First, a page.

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How Giving Back Gives Back

Group of volunteers at a charity event

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As the holiday season rolls around again, we are reminded of the importance of giving back. Whether this means a toy drive, monetary donation, or more, giving back to your community can be beneficial from a financial perspective, too! I remember growing up around Christmas time and participating in my church's local toy drive. It was part of our family tradition to pull a stocking off the tree and return with gifts off their wish list. But did you know that you can deduct charitable donations on your taxes? Today, we talk about the tax benefits of giving back and how to get started. As always, please remember to speak with your tax and financial advisers for specifics.

Itemizing your Deductions

You can only claim charitable deductions if they are itemized. Also remember that based on how you are filing (single, joint, or head of household) this will also affect your deductions. To itemize your deductions, add up the amount of money or monetary value you donated over the past year. Many organizations can provide you with a form to help you with this step. Be sure that your total deductions are greater than the standard deduction! This is especially important this year as the standard deduction has increased to $12,000 for single filers and $24,000 for joint filers. If you are not going to exceed the standard deduction you may want to "bundle" deductions into next year to get more bang for your buck. Most organizations won't care if you wrote a check on December 31 or January 1 but that one day difference can make a sizable difference in your tax return.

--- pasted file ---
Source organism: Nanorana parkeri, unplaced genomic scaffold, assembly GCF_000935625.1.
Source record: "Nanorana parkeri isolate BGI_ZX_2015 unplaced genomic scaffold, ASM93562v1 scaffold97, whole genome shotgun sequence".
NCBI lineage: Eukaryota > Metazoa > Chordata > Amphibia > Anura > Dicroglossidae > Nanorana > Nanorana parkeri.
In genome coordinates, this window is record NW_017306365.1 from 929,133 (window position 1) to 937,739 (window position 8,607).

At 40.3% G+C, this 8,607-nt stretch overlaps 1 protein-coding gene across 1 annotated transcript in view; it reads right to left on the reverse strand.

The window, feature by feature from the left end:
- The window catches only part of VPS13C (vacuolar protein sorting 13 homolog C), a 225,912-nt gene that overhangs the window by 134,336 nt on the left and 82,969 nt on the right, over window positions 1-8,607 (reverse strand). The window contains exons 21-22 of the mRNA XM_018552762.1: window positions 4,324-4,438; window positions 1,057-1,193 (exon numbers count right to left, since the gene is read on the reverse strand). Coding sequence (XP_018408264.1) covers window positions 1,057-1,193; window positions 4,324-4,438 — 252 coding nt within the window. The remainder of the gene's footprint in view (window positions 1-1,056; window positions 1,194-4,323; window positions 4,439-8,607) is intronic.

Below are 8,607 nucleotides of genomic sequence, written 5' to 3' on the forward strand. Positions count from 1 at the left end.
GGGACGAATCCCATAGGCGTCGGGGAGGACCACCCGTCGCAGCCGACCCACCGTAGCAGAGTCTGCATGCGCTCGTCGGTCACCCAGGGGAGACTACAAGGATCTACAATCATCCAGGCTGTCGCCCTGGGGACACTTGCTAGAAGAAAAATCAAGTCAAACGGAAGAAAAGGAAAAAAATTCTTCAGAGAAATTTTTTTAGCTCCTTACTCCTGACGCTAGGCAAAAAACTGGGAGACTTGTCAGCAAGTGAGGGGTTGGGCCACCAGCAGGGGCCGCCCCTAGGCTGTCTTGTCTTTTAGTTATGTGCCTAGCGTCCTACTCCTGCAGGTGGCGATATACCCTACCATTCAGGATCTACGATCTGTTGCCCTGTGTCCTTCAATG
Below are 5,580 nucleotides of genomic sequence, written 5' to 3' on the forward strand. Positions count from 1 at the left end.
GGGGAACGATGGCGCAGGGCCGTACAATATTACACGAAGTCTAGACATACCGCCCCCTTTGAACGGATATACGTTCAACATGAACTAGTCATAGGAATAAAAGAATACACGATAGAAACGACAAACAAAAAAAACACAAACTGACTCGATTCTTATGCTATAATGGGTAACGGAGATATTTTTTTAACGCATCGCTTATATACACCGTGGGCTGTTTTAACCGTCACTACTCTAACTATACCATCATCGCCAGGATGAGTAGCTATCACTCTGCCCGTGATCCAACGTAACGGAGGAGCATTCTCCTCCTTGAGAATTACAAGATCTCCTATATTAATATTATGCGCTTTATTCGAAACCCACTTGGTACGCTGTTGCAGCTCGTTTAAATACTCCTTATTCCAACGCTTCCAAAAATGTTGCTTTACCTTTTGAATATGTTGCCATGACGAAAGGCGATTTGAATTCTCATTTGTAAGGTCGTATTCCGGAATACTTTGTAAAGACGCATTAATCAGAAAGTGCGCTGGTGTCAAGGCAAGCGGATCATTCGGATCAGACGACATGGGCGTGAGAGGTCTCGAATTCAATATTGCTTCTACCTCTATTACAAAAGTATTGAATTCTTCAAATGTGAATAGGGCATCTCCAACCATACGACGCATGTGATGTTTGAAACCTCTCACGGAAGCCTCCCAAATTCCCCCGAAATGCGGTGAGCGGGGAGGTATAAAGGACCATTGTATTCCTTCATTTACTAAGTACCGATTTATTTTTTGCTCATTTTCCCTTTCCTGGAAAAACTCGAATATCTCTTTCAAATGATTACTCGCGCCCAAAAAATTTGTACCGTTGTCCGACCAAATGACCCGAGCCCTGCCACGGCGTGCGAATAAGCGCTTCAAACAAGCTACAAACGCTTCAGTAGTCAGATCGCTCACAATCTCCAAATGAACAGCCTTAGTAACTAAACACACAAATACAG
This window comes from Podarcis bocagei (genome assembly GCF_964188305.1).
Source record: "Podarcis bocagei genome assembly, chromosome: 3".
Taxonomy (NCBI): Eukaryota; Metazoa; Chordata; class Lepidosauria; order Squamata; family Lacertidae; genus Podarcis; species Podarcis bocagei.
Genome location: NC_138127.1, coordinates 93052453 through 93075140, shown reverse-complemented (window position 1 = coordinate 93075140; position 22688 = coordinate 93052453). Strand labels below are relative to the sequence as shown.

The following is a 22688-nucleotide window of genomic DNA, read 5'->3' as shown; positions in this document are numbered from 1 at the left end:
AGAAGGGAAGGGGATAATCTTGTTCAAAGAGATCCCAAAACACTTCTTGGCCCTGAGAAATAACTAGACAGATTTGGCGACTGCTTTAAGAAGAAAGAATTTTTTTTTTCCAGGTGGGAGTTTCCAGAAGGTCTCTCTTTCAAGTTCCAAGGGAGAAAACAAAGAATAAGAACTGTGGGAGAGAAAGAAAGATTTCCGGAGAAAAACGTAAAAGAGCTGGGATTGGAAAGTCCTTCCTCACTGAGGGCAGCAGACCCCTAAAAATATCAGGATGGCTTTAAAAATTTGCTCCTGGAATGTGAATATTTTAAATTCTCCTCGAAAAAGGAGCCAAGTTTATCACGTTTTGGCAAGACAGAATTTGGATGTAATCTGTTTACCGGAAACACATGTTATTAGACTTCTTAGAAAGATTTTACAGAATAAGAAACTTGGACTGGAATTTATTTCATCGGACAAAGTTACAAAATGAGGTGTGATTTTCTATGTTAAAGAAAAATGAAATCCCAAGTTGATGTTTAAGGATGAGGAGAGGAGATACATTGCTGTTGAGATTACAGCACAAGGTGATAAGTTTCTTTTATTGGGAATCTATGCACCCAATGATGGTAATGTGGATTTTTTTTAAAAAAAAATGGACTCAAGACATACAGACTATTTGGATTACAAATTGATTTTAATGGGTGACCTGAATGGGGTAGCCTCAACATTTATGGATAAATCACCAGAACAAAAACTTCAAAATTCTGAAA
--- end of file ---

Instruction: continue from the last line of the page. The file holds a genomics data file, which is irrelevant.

Also note that contributions must be payed in cash or other property before the end of the year. This means even if you pay with a credit card, you will add it to your itemized list even if the payment to that card isn't until later in the year.

Donating cash vs non-cash

Different rules exist depending on whether you are donating cash or non-cash to organizations. For most individuals, there is no limit on charitable contributions unless you donate 60% or more of your adjusted gross income to charity. Consult your tax adviser if you fall under this umbrella for more details! If you are donating non-cash, such as items, property, or vehicles, there are more specific rules to follow. If you choose to donate land that you have owned for more than a year, the value of the deduction is normally equal to the fair market value. You are not taxed on appreciation, either. If you're donating used goods, the IRS only permits deductions for items that are considered "good condition or better". Be sure to get a receipt from the organization to help you itemize your deductions when tax season rolls around.

If you choose to donate a vehicle worth more than $500, you will only be able to deduct the amount the charity received from selling the vehicle. Once again, be sure to get a receipt to substantiate your deduction claim. There are also conditions where you can use the fair market value; be sure to consult your tax adviser to see if you qualify to use the fair market value.

Why do we track this so specifically?

If you are audited, you must be able to verify the amount you claimed as a charitable deduction. A contribution is only deductible the year it is made, so be sure to itemize each and every donation you plan to claim.


More resources

If you are in the Fredericksburg area, please stop by and see us at Practical Accounting Solutions ! We would love to help you claim your charitable contributions.

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